Nigeria elections: Presidential candidates sign 'peace deal'

Buhari, rival Atiku Abubakar and other candidates pledge non-violence during the elections and vow to accept results.

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    Some 84 million people are registered to vote in presidential and parliamentary elections [Ben Curtis/AP]
    Some 84 million people are registered to vote in presidential and parliamentary elections [Ben Curtis/AP]

    Abuja, Nigeria - The presidential candidates in Nigeria's election have signed an electoral "peace deal" to ensure violence-free polls on Saturday.

    In capital Abuja, President Muhammadu Buhari and the main opposition candidate Atiku Abubakar on Wednesday pledged peaceful presidential and legislative elections.

    The signatories called on their supporters "to refrain from violence or any acts that may in any way jeopardise our collective vision of a free, fair and credible election".

    "We'll vote according to parties but in the end, the only real party is Nigeria, our country," Buhari said. The candidates also pledged to "respect the outcome of free, fair and credible elections".

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    "Hopefully, our democracy should emerge stronger from this process with the 2019 elections proving better managed than 2015, which was also adjudged free and fair with the then opposition's victory unobstructed," Abubakar said.

    "Despite concerns expressed by my party leaders on electoral malpractices and intimidation of voters and observers, I trust that our election officials and security services will do their duty in accordance with their oath and obligations," he added.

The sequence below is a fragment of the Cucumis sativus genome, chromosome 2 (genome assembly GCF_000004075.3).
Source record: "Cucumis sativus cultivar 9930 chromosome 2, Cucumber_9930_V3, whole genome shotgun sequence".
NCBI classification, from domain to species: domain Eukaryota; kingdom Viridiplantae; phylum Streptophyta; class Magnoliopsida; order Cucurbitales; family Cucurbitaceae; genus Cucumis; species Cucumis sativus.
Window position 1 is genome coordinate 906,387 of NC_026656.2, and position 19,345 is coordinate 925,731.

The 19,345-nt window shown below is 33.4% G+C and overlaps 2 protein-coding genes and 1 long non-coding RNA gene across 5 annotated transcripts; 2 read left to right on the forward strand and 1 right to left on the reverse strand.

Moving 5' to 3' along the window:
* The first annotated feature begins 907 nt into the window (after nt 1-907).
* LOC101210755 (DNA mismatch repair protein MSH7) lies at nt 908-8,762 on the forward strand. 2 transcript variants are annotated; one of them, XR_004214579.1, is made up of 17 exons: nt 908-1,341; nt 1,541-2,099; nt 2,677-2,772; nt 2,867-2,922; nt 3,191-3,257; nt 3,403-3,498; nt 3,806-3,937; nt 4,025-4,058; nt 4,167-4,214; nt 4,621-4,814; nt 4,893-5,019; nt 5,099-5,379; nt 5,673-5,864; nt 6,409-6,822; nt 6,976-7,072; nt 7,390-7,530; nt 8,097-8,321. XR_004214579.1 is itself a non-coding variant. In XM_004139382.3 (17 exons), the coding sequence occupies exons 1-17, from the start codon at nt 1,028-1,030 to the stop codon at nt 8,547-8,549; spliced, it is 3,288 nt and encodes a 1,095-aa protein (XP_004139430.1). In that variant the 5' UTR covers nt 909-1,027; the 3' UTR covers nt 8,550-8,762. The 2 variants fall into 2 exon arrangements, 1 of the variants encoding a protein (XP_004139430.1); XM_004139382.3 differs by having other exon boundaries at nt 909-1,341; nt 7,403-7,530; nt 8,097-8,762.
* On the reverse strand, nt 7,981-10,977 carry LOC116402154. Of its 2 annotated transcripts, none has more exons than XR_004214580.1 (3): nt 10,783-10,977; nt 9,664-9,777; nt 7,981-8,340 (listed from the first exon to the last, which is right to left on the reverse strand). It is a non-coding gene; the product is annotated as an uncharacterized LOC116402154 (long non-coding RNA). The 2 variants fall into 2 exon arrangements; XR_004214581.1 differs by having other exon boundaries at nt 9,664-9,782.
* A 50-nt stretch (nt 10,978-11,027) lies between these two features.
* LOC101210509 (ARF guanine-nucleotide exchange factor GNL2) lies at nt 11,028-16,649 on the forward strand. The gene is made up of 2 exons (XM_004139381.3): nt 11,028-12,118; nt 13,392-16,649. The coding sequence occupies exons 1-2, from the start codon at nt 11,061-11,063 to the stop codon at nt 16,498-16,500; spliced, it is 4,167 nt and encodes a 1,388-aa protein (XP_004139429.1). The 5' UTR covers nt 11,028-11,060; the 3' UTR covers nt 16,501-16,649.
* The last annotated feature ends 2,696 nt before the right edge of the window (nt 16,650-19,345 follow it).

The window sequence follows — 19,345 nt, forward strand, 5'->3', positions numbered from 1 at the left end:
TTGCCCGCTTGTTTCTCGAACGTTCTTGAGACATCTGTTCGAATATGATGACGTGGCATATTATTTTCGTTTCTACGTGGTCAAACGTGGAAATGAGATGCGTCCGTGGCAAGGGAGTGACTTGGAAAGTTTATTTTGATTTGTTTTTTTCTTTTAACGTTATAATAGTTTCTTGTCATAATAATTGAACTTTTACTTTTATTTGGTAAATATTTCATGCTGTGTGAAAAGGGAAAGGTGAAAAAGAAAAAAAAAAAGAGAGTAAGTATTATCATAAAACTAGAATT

The peace deal was brokered by Chairman of the National Peace Committee Abdulsalami Abubakar, also a former military ruler.

    Former US President Bill Clinton was scheduled to attend the signing of the "peace accord", but he cancelled his visit to Nigeria less than 48 hours before the event.

    Security is a major concern before Saturday's vote, with fears of clashes between rival supporters.

    In 2011, nearly a thousand people were killed during post-election violence in the country's north after former President Goodluck Jonathan beat Buhari to the presidency.

    "The manner in which these elections unfold will determine the fate of the country for years to come, and have implications for the rest of the continent," president of the Kofi Annan Foundation Alan Doss said.

    Campaigning for the elections has been marred by hate speech and violence.

    Some 84 million people are registered to vote on Saturday in presidential and parliamentary elections. Polling for new state governors and state assembly members is on March 2.

    SOURCE: Al Jazeera News